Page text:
The second theme in the module explored elementary students’ expressed understanding of the topic. This was accomplished by requiring preservice teachers to reflect on observations from video cases of classroom teachers teaching the concepts, elementary students’ verbalized answers to questions during the recorded lessons, and elementary students’ answers to questions during interviews about the concept being explored. To bind the two themes together the modules require that preservice teachers investigate, explore, and reflect upon (a) teaching techniques modeled to teach the science concepts and (b) ways elementary students’ expressed understanding can be analyzed by the technique(s). Examples include writing focus questions to ignite a lesson, using analogies while teaching concepts, and using effective questioning techniques. Preservice teachers completed reflective online journals about these strategies as well.
To address the research question about preservice teachers’ perceptions toward online learning after completing an elementary science methods course, this study utilized and analyzed an end-of-term survey and focus group answers. The survey was given and focus group conducted at the end of a semester that incorporated an online module about electricity. The preservice teachers were a convenience sample selected because their experience was related to selection of this site as a pilot for the larger NSF study previously described. The end-of-term survey was not part of the NSF study, but followed institutional protocol and IRB approval. The electricity module was used for two semesters before the data was gathered in the study described here. As part of the larger NSF study, preservice teachers’ answers to questions, prompts, and content-based assessments were simultaneously collected by the curriculum research company, and anonymous surveys about the experience were collected by a third-party assessor for a blind review about preservice teachers’ perceptions of the electricity module. Therefore, the survey was used as the instrument for the study described here.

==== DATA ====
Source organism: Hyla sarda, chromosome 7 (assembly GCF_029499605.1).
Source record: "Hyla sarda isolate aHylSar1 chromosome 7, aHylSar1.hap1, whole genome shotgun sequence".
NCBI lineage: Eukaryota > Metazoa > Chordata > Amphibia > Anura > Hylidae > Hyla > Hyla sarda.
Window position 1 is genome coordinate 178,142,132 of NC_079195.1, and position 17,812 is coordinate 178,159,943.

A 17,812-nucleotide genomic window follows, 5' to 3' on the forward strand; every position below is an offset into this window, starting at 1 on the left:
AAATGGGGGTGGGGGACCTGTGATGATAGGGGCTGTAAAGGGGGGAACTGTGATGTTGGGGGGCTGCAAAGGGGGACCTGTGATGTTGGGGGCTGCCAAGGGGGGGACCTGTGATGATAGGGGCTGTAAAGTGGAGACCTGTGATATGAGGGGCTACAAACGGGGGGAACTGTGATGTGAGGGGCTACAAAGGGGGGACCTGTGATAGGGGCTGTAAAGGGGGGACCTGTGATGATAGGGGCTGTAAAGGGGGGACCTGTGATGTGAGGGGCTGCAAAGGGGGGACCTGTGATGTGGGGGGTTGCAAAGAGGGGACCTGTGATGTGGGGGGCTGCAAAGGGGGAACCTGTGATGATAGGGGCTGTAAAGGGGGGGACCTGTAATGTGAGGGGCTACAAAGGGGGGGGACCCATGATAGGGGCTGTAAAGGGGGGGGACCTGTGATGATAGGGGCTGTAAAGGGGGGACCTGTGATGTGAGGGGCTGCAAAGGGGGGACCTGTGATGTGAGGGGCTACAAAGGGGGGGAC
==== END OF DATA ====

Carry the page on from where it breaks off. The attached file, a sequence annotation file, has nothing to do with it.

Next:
In this study preservice teachers worked with the electricity module because it integrated well into the program curriculum they were completing. The science methods course is targeted to teaching grades 4 through 6. It utilizes a Full Option Science System (FOSS) electricity kit. The online electricity module contained lessons targeted to, video cases from, and reflective prompts centering on learning in grades 4 and 5 elementary students. Therefore, the two curriculum pieces coincided with one another. The electricity module was divided into folders that explored (a) series and parallel circuits, (b) conductors and insulators, (c) switches and bulbs, (d) building science lessons, and (e) assessing students and their learning. During the online module implementation (10 weeks in the sections of science methods) preservice teachers’ reflections into the video cases were assessed for insight about elementary students’ concept development and thinking while learning as part of their semester grade.